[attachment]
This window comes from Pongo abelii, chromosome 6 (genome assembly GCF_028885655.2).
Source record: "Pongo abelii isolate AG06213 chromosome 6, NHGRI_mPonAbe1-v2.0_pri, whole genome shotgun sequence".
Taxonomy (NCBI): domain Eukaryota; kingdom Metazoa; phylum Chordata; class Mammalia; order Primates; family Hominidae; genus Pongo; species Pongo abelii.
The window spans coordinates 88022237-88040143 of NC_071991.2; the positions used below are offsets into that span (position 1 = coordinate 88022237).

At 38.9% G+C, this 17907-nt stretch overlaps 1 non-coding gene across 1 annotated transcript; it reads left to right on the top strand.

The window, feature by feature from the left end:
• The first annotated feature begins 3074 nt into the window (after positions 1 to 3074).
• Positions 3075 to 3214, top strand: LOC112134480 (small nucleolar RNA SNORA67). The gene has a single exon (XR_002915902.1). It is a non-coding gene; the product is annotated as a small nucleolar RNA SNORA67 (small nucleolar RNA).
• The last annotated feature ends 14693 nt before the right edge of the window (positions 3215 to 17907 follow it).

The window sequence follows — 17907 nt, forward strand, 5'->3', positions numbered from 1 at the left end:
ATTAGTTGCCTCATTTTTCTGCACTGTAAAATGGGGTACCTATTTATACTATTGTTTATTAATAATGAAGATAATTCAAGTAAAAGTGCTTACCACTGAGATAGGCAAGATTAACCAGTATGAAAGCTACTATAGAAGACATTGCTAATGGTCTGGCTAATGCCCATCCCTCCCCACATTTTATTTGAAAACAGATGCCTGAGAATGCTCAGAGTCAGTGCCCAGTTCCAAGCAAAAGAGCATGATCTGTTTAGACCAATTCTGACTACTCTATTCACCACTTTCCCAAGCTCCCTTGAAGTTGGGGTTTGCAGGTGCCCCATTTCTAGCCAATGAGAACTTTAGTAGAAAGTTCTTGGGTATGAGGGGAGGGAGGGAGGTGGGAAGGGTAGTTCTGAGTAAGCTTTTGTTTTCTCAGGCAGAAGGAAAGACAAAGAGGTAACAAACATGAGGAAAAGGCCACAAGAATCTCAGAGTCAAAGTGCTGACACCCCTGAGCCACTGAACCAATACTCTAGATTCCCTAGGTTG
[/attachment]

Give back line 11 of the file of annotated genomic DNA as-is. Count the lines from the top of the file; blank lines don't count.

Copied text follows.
ATTAGTTGCCTCATTTTTCTGCACTGTAAAATGGGGTACCTATTTATACTATTGTTTATTAATAATGAAGATAATTCAAGTAAAAGTGCTTACCACTGAGATAGGCAAGATTAACCAGTATGAAAGCTACTATAGAAGACATTGCTAATGGTCTGGCTAATGCCCATCCCTCCCCACATTTTATTTGAAAACAGATGCCTGAGAATGCTCAGAGTCAGTGCCCAGTTCCAAGCAAAAGAGCATGATCTGTTTAGACCAATTCTGACTACTCTATTCACCACTTTCCCAAGCTCCCTTGAAGTTGGGGTTTGCAGGTGCCCCATTTCTAGCCAATGAGAACTTTAGTAGAAAGTTCTTGGGTATGAGGGGAGGGAGGGAGGTGGGAAGGGTAGTTCTGAGTAAGCTTTTGTTTTCTCAGGCAGAAGGAAAGACAAAGAGGTAACAAACATGAGGAAAAGGCCACAAGAATCTCAGAGTCAAAGTGCTGACACCCCTGAGCCACTGAACCAATACTCTAGATTCCCTAGGTTG